Every year, Kiley Whitty and her neighbor in a Winfield subdivision hire consultants to maintain a stormwater detention area in their backyards.
It's not routine landscaping but an "ecological project" to rid the area of nonnative species and debris, Whitty says. Mature trees and established native plants help provide screening from Roosevelt Road, repel mosquitoes and filter the stormwater that flows from the north part of their neighborhood into the detention basin to the south of Garfield Court.
But Whitty and her neighbors are worried about far more than the loss of a naturalized buffer should the Illinois Department of Transportation move forward with a proposed expansion of Roosevelt Road. IDOT's preliminary plans call for expanding the detention area to improve drainage and to apparently allow runoff from Roosevelt Road to funnel into the basin.
"We're very concerned that if the Roosevelt Road water starts coming in here, it's not going to be able to handle that capacity," Whitty said. "We're going to be the ones who are kind of paying for that with our sump pumps working on overpower, our yards potentially flooding more frequently and having some bad-quality water with the runoff and vehicle emissions and rock and salt and all of those things that we have very little of at this point."
Though the project could be years from breaking ground, Whitty's neighborhood and St. Francis High School leaders have emerged as vocal critics of IDOT's plans, which call for reconstructing Roosevelt with two lanes in each direction -- separated by a new median -- on a stretch from east of Winfield Road to west of County Farm Road. That roadwork would connect two intersection projects at Winfield and County Farm.
In a five-page letter to IDOT, Whitty, an attorney who lives at the end of a cul-de-sac with her husband and two children, outlined five areas of concern on behalf of the neighborhood, a close-knit community with young families and about two dozen elementary-age children. She also plans to speak when a Winfield committee discusses the project Jan. 23.
"'We don't want to tell you, you can't widen Roosevelt Road,'" Whitty said. "We understand there's safety benefits to doing that and increasing the traffic flow, but can we do that with as little disruption as possible to the private homeowners who have been here for a very long time?"
In an email Monday, IDOT spokesman Guy Tridgell confirmed the department's receipt of the letter, but he did not comment.
"As with all inquiries received during the course of the planning process, we will review and respond accordingly," he wrote.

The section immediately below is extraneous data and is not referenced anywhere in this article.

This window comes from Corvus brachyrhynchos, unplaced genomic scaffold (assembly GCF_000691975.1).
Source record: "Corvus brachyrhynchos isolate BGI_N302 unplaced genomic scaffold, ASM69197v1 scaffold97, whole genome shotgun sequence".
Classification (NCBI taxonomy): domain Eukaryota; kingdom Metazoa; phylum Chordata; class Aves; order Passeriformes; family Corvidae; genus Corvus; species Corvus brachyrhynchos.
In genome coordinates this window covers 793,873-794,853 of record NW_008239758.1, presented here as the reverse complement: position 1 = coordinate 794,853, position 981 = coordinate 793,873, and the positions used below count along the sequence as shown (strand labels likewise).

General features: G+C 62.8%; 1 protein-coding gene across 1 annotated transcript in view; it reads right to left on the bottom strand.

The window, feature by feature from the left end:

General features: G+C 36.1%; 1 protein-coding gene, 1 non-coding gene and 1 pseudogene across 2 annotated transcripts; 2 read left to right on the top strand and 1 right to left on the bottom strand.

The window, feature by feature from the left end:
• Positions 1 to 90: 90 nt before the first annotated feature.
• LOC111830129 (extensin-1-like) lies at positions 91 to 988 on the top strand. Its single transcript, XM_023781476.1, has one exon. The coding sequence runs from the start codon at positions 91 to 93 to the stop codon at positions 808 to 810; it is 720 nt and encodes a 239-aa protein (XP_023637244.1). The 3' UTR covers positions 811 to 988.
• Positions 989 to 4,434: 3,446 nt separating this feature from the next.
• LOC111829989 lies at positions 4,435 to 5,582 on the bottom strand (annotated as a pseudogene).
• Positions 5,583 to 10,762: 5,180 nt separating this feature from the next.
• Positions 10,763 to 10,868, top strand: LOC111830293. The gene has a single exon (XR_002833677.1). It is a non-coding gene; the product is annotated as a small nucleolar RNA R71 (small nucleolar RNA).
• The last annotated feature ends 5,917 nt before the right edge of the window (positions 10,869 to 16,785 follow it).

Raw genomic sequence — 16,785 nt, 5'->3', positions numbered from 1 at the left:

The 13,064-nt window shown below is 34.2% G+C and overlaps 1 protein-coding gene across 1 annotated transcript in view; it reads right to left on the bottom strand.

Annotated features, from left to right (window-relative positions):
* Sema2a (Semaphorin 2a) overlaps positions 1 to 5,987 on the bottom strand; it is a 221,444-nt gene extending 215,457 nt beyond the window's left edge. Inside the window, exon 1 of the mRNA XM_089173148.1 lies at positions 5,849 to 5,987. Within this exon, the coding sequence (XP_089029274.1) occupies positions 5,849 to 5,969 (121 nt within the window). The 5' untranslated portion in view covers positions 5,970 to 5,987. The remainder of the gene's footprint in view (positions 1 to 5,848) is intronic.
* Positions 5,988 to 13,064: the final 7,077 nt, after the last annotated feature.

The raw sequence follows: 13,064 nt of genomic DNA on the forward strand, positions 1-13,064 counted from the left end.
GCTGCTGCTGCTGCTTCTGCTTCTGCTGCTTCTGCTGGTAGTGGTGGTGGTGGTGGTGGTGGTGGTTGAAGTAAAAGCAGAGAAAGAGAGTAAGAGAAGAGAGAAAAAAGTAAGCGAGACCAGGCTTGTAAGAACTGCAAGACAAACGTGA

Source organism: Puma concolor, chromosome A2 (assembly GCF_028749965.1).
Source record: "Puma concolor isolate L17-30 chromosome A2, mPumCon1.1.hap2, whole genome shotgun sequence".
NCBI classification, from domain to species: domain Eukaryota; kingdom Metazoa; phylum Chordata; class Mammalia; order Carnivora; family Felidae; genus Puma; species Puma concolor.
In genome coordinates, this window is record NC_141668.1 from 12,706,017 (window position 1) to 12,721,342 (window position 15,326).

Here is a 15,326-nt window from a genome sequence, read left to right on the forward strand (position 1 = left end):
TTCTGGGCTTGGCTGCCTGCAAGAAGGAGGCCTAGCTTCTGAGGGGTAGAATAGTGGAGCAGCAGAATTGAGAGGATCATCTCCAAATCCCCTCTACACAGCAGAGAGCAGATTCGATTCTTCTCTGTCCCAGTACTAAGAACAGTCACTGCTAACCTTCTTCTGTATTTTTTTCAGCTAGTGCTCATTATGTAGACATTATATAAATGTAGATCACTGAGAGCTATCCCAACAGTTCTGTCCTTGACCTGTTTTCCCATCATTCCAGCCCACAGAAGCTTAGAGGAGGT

Historic flooding issues in the neighborhood east of Winfield Road were largely resolved with the construction of the Garfield Court subdivision about seven years ago and the restoration of the detention basin, Whitty said.
The detention area is privately owned by Whitty and her neighbor Rich Willix. But there was "substantial confusion" at an IDOT open house in November about its ownership until she produced a plat of survey, Whitty said.
"We're very concerned that IDOT ... will kind of do the bare minimum with respect to the detention area, which takes away all of the natural beauty of it, which is part of why the two of us paid lot premiums and purchased these lots," Whitty said.
She and Willix also question the need for a proposed 8-foot-wide bike path that would run on the north side of Roosevelt. But if it is built, they urge IDOT to install a privacy fence along the path between their properties and Roosevelt.
"The addition of a public pathway through our backyards which will, essentially, make a direct path between Cooper's Corner, a bar and restaurant, and the Marathon gas station, while eliminating the privacy and separation offered by the tree line poses a significant concern regarding the accessibility of unwelcomed guests on our property and increased access to our children," Whitty wrote.
East of the Marathon gas station is a long-vacant property that Whitty and Willix hope IDOT would consider acquiring as an alternative to using their detention area for drainage. That three-parcel lot at Roosevelt and Cleveland Street already retains moisture, presenting challenges for development.
"Water comes up to my fence line," Willix said. "Now it's definitely going to come past that into my usable yard, which is unacceptable. ... I don't want anybody else's water to come into my property other than what it was initially made for and what we signed off."